What then shall we say to these things? If God is for us, who can be against us? He who did not spare his own Son but gave him up for us all, how will he not also with him graciously give us all things? Who shall bring any charge against God’s elect? It is God who justifies. Who is to condemn? Christ Jesus is the one who died-more than that, who was raised-who is at the right hand of God, who indeed is interceding for us. Who shall separate us from the love of Christ? Shall tribulation, or distress, or persecution, or famine, or nakedness, or danger, or sword? As it is written, “For your sake we are being killed all the day long; we are regarded as sheep to be slaughtered.”  No, in all these things we are more than conquerors through him who loved us. For I am sure that neither death nor life, nor angels nor rulers, nor things present nor things to come, nor powers, nor height nor depth, nor anything else in all creation, will be able to separate us from the love of God in Christ Jesus our Lord.

If you wish to read more about depression and handling it as a Christian, I wrote an article which can be found here.

04
Oct
10

the trying of your faith… (4)

The Bible makes no bones of the fact that Christians will suffer and life experience bears this out. How are we to endure sufferings?

The answer is, through gospel faith.  The gospel gives incentive after incentive to endure and indeed to triumph in and over suffering.  In fact, it may be easier to list those aspects of the gospel that don’t help us to endure than those that do.  Most, if not all, aspects of the gospel provide motivation for enduring and in fact rejoicing in suffering.

Let me highlight a few explicitly mentioned in the NT.

God himself is for us in all his strength and might in our trials.

Rom 8:31 (ESV)
What then shall we say to these things? If God is for us, who can be against us?

2Tim 1:8 (ESV)
… share in suffering for the gospel by the power of God,

1Pet 5:6-7 (ESV)
Humble yourselves, therefore, under the mighty hand of God so that at the proper time he may exalt you, casting all your anxieties on him, because he cares for you.

We derive strength for troubles from knowing God is our ever-caring and ever-vigilant heavenly Father.

Matt 6:25-32 (ESV)
“Therefore I tell you, do not be anxious about your life, what you will eat or what you will drink, nor about your body, what you will put on. Is not life more than food, and the body more than clothing? Look at the birds of the air: they neither sow nor reap nor gather into barns, and yet your heavenly Father feeds them. Are you not of more value than they? And which of you by being anxious can add a single hour to his span of life? And why are you anxious about clothing? Consider the lilies of the field, how they grow: they neither toil nor spin, yet I tell you, even Solomon in all his glory was not arrayed like one of these. But if God so clothes the grass of the field, which today is alive and tomorrow is thrown into the oven, will he not much more clothe you, O you of little faith? Therefore do not be anxious, saying, ‘What shall we eat?’ or ‘What shall we drink?’ or ‘What shall we wear?’ For the Gentiles seek after all these things, and your heavenly Father knows that you need them all.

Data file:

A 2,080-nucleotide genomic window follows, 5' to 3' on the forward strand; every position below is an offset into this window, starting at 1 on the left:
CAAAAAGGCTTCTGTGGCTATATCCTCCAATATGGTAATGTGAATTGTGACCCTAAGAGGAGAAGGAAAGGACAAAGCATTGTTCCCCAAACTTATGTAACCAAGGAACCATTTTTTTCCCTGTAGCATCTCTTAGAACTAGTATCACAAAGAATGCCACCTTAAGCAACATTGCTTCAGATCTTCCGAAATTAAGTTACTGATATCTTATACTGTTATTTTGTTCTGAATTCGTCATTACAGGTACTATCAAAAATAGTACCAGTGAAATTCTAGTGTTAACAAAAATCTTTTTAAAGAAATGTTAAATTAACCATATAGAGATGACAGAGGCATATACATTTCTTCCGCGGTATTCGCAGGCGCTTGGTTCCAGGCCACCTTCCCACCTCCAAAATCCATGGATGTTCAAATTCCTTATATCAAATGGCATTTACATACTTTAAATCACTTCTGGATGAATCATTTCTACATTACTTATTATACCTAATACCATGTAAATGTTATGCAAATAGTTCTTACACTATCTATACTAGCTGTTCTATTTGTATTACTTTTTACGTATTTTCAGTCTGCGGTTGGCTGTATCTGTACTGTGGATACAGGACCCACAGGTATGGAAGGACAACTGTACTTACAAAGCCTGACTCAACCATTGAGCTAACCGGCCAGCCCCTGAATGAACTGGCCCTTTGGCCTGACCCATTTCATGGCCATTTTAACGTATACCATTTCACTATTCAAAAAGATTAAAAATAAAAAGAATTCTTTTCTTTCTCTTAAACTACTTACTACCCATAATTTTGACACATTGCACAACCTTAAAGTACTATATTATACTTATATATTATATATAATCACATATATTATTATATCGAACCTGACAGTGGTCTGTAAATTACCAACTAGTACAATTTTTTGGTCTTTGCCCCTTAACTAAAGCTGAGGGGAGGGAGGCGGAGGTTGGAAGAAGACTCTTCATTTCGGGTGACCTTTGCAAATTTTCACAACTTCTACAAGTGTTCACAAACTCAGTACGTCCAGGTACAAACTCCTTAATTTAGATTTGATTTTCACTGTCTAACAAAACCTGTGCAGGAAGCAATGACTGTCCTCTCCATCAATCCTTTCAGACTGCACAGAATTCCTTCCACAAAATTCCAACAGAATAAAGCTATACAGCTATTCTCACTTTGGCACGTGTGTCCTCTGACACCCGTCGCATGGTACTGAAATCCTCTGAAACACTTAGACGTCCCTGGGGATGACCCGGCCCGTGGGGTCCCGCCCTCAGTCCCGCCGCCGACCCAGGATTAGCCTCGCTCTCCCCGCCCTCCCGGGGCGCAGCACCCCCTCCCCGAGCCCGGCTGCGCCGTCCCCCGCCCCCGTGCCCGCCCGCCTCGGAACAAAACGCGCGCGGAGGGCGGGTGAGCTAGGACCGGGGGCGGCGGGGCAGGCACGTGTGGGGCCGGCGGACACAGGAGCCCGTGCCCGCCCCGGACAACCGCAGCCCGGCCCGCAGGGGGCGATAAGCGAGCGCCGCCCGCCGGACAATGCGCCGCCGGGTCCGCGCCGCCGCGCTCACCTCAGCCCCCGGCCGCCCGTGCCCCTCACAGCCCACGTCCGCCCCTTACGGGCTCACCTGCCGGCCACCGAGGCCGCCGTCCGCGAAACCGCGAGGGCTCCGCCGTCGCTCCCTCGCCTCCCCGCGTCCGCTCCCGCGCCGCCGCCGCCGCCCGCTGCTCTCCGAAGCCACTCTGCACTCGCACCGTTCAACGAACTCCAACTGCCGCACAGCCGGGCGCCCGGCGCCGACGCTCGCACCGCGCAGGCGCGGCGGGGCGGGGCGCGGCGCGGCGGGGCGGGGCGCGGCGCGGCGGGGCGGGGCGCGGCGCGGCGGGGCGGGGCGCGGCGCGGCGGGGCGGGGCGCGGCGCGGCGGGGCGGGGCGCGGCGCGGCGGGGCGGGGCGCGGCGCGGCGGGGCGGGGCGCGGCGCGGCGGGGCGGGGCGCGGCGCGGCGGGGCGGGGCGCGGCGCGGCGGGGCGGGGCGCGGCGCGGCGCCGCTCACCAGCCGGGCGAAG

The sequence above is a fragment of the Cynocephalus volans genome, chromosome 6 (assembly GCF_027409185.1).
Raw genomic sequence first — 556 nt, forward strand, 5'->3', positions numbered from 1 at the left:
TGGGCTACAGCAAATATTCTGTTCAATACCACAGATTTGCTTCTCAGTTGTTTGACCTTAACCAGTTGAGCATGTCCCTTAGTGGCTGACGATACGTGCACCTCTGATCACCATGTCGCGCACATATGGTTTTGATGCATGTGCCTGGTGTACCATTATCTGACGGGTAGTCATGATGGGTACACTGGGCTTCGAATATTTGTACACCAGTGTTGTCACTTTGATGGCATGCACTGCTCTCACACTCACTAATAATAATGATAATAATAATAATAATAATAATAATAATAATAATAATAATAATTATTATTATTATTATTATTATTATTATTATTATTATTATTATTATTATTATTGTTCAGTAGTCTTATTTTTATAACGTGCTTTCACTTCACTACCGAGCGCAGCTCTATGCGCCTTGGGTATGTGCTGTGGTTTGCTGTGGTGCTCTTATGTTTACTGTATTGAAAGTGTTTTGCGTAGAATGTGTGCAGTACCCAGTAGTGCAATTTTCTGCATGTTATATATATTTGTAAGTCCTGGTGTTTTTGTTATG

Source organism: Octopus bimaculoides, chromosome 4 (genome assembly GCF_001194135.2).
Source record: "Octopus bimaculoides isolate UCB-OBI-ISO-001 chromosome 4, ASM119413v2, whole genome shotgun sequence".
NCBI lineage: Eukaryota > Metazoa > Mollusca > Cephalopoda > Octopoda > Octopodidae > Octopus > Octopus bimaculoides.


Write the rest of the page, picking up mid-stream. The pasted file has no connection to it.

Our troubles, however disagreeable, are but the training of a loving Father.

Heb 12:5-11 (ESV)
And have you forgotten the exhortation that addresses you as sons? “My son, do not regard lightly the discipline of the Lord, nor be weary when reproved by him.  ​​​​​​​​For the Lord disciplines the one he loves, and chastises every son whom he receives.”  It is for discipline that you have to endure. God is treating you as sons. For what son is there whom his father does not discipline? If you are left without discipline, in which all have participated, then you are illegitimate children and not sons. Besides this, we have had earthly fathers who disciplined us and we respected them. Shall we not much more be subject to the Father of spirits and live? For they disciplined us for a short time as it seemed best to them, but he disciplines us for our good, that we may share his holiness. For the moment all discipline seems painful rather than pleasant, but later it yields the peaceful fruit of righteousness to those who have been trained by it.

We find strength and inspiration in God the Son who both strengthens us in suffering and is an example for us of triumphing through suffering.

Col 1:11 May you be strengthened with all power, according to his glorious might, for all endurance and patience with joy, ESV

2Cor 12:9 But he said to me, “My grace is sufficient for you, for my power is made perfect in weakness.” Therefore I will boast all the more gladly of my weaknesses, so that the power of Christ may rest upon me. ESV

Heb 12:1-4 (ESV)
Therefore, since we are surrounded by so great a cloud of witnesses, let us also lay aside every weight, and sin which clings so closely, and let us run with endurance the race that is set before us, looking to Jesus, the founder and perfecter of our faith, who for the joy that was set before him endured the cross, despising the shame, and is seated at the right hand of the throne of God.  Consider him who endured from sinners such hostility against himself, so that you may not grow weary or fainthearted. In your struggle against sin you have not yet resisted to the point of shedding your blood.

Heb 2:17-18 (ESV)